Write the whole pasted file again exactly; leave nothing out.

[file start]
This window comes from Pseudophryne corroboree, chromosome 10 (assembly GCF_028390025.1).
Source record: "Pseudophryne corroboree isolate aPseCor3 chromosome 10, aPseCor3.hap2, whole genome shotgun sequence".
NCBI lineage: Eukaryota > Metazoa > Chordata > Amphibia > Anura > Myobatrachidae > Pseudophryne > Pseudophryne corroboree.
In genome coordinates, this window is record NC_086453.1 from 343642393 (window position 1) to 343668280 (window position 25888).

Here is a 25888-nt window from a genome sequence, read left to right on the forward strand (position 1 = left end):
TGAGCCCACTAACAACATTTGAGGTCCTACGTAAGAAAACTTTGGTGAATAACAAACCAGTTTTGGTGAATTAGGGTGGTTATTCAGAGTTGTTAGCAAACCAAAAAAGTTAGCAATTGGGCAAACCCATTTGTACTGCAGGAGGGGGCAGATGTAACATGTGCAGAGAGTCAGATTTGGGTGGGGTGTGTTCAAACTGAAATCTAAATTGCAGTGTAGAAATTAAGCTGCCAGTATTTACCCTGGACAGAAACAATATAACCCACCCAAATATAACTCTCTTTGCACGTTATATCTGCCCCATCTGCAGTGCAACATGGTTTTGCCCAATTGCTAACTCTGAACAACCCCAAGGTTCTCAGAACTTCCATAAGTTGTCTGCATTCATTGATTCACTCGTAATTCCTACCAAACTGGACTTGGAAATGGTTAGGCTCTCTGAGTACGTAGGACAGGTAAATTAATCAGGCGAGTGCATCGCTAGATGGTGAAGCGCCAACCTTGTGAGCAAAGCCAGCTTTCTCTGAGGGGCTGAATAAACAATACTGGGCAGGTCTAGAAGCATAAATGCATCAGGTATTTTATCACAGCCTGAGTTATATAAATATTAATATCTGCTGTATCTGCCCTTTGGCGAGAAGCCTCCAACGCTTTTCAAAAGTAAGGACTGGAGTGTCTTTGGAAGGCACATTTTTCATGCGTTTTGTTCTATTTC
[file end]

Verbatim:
This window comes from Pseudophryne corroboree, chromosome 10 (assembly GCF_028390025.1).
Source record: "Pseudophryne corroboree isolate aPseCor3 chromosome 10, aPseCor3.hap2, whole genome shotgun sequence".
NCBI lineage: Eukaryota > Metazoa > Chordata > Amphibia > Anura > Myobatrachidae > Pseudophryne > Pseudophryne corroboree.
In genome coordinates, this window is record NC_086453.1 from 343642393 (window position 1) to 343668280 (window position 25888).

Here is a 25888-nt window from a genome sequence, read left to right on the forward strand (position 1 = left end):
TGAGCCCACTAACAACATTTGAGGTCCTACGTAAGAAAACTTTGGTGAATAACAAACCAGTTTTGGTGAATTAGGGTGGTTATTCAGAGTTGTTAGCAAACCAAAAAAGTTAGCAATTGGGCAAACCCATTTGTACTGCAGGAGGGGGCAGATGTAACATGTGCAGAGAGTCAGATTTGGGTGGGGTGTGTTCAAACTGAAATCTAAATTGCAGTGTAGAAATTAAGCTGCCAGTATTTACCCTGGACAGAAACAATATAACCCACCCAAATATAACTCTCTTTGCACGTTATATCTGCCCCATCTGCAGTGCAACATGGTTTTGCCCAATTGCTAACTCTGAACAACCCCAAGGTTCTCAGAACTTCCATAAGTTGTCTGCATTCATTGATTCACTCGTAATTCCTACCAAACTGGACTTGGAAATGGTTAGGCTCTCTGAGTACGTAGGACAGGTAAATTAATCAGGCGAGTGCATCGCTAGATGGTGAAGCGCCAACCTTGTGAGCAAAGCCAGCTTTCTCTGAGGGGCTGAATAAACAATACTGGGCAGGTCTAGAAGCATAAATGCATCAGGTATTTTATCACAGCCTGAGTTATATAAATATTAATATCTGCTGTATCTGCCCTTTGGCGAGAAGCCTCCAACGCTTTTCAAAAGTAAGGACTGGAGTGTCTTTGGAAGGCACATTTTTCATGCGTTTTGTTCTATTTC